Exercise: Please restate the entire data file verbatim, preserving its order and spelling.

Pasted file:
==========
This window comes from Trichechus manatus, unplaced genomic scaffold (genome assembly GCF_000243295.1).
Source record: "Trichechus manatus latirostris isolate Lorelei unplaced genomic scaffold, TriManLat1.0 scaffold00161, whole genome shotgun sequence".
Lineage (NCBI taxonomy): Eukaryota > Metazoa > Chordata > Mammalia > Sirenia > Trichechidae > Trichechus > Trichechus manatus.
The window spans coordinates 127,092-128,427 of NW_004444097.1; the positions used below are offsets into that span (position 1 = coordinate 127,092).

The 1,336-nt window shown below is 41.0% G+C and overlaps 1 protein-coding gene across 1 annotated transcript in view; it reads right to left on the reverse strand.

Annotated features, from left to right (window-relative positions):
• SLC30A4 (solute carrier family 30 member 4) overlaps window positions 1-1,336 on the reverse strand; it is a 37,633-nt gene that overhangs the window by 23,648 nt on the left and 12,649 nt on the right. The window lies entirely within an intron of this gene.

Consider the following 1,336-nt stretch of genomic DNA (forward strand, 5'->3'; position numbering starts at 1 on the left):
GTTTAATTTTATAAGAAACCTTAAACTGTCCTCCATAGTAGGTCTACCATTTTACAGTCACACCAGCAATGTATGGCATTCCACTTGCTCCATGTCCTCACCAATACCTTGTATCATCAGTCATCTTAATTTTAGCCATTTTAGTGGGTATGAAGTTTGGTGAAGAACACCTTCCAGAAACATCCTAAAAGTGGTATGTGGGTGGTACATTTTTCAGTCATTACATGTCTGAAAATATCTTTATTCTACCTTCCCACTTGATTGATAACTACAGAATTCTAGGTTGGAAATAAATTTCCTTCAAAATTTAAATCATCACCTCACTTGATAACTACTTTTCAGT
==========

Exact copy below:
This window comes from Trichechus manatus, unplaced genomic scaffold (genome assembly GCF_000243295.1).
Source record: "Trichechus manatus latirostris isolate Lorelei unplaced genomic scaffold, TriManLat1.0 scaffold00161, whole genome shotgun sequence".
Lineage (NCBI taxonomy): Eukaryota > Metazoa > Chordata > Mammalia > Sirenia > Trichechidae > Trichechus > Trichechus manatus.
The window spans coordinates 127,092-128,427 of NW_004444097.1; the positions used below are offsets into that span (position 1 = coordinate 127,092).

The 1,336-nt window shown below is 41.0% G+C and overlaps 1 protein-coding gene across 1 annotated transcript in view; it reads right to left on the reverse strand.

Annotated features, from left to right (window-relative positions):
• SLC30A4 (solute carrier family 30 member 4) overlaps window positions 1-1,336 on the reverse strand; it is a 37,633-nt gene that overhangs the window by 23,648 nt on the left and 12,649 nt on the right. The window lies entirely within an intron of this gene.

Consider the following 1,336-nt stretch of genomic DNA (forward strand, 5'->3'; position numbering starts at 1 on the left):
GTTTAATTTTATAAGAAACCTTAAACTGTCCTCCATAGTAGGTCTACCATTTTACAGTCACACCAGCAATGTATGGCATTCCACTTGCTCCATGTCCTCACCAATACCTTGTATCATCAGTCATCTTAATTTTAGCCATTTTAGTGGGTATGAAGTTTGGTGAAGAACACCTTCCAGAAACATCCTAAAAGTGGTATGTGGGTGGTACATTTTTCAGTCATTACATGTCTGAAAATATCTTTATTCTACCTTCCCACTTGATTGATAACTACAGAATTCTAGGTTGGAAATAAATTTCCTTCAAAATTTAAATCATCACCTCACTTGATAACTACTTTTCAGT